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artificio
Apprentice
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Joined: 15 Sep 2004
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PostPosted: Thu Dec 01, 2005 7:51 am    Post subject: Reply with quote

Bob P, those sound like some valid points, is there way way to find out how many routers there are and who they're controlled by? Couldn't every node log the other nodes it's connected to, and send this info to a central server, a roadmap of the network.
I know this defeats the purpose of the network atm... but if this were done rarely it might help determine if any large groups have the ability to capture enough information to render the network useless.
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spengy
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PostPosted: Sun Jan 22, 2006 2:22 am    Post subject: Reply with quote

Bob P wrote:
i've got a question about this -- after reading the background information on the Tor website, what makes everyone think that using Tor increases your privacy instead of decreasing it?

some things to consider:

1. Tor was developed by the ONR and DARPA. :!:
2. By passing your information through Tor, users are collectively facilitating the creation of a centrallized data repository, thereby facilitating data mining through traffic analysis.
3. Whoever controls the routers controls your data -- they also have the ability to log interesting packet content to a database and mine it.
4. Who has the resources to provide this kind of service, what its their motive, and why should you trust them?
5. Just because I know they're out to get me doesn't mean I'm paranoid. :D

is this the IP-based equivalent of Echelon? :idea:


I don't think so ;) Why do people run TOR nodes? Because they believe in this kind of thing. I would run one, but I have very crappy upload speeds. You don't need much. 20 KB/s up is the minumum they want for a TOR server. There are very flexible bandwidth limiting options. Please, anyone with the resources who is interested in this sort of thing, run a node. The TOR network needs them.

About your privacy concerns though: It is possbile that some routers in the network can see your data. The hidden services (which I think is the BEST feature of TOR) are encrypted end-to-end though.
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ahubu
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PostPosted: Wed Feb 15, 2006 3:38 am    Post subject: Reply with quote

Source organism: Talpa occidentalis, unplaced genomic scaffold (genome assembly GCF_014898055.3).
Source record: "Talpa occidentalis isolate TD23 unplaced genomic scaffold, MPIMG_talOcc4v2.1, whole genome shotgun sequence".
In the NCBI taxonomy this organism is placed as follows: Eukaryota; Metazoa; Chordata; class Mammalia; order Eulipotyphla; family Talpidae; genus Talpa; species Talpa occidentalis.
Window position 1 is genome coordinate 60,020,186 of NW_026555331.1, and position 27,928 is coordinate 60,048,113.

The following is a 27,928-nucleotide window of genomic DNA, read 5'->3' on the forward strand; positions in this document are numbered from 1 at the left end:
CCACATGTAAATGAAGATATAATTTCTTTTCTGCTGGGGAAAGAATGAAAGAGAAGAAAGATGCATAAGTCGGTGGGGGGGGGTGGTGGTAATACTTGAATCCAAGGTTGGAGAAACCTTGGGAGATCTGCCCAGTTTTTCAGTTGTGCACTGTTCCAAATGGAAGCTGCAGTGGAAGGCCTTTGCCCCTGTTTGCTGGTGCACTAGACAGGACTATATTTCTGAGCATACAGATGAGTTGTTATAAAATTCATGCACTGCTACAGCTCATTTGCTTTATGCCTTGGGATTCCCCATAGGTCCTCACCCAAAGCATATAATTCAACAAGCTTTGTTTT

Great post, I remember using it when this was posted, and it was very slow (unusably slow). It's much better today, even though it can still be slow at times. I find it very convenient to use in combination with the quickproxy extension in firefox, a small button that lets you turn the proxy on/off with one click.
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tuber
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Joined: 12 Nov 2004
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PostPosted: Sun Feb 19, 2006 7:25 pm    Post subject: Reply with quote

Could those of you who have Tor and Privoxy working with no problems please take a look at one of my problems: https://forums.gentoo.org//viewtopic-t-410283-highlight-.html Thanks.
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reteo
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Joined: 26 Dec 2004
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PostPosted: Tue Feb 21, 2006 9:33 pm    Post subject: Reply with quote

Bob P wrote:
i've got a question about this -- after reading the background information on the Tor website, what makes everyone think that using Tor increases your privacy instead of decreasing it? Is this the IP-based equivalent of Echelon? :idea:


Well, I'm inclined to think that if something was a trick to falsely secure privacy, the EFF would have figured it out by now and not supported it. Add to that the fact that the protocol and the software is open source, and there are two good reasons right there.

For quotas and/or banlist workarounds, I'm afraid that the only workarounds are to convince more people to run tor exit nodes.

And as for making Tor/Privoxy work on a LAN, I keep it in a simple chain:

* Tor accesses the internet.
* Privoxy accesses tor on Localhost. (I also use the Neil Van Dyke ruleset)
* Squid accesses privoxy on Localhost (I also found there are a few pieces of configuration that eliminates some cracks, such as the VIA reference used by Firefox)
* Squid is then configured to accept connections from the LAN... or, in a paranoid case, I can require a login.

The only problem with this model is that while the sessions are virtually untraceable, the DNS queries are not.
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truekaiser
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Joined: 05 Mar 2004
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PostPosted: Wed Feb 22, 2006 12:16 am    Post subject: Reply with quote

Bob P wrote: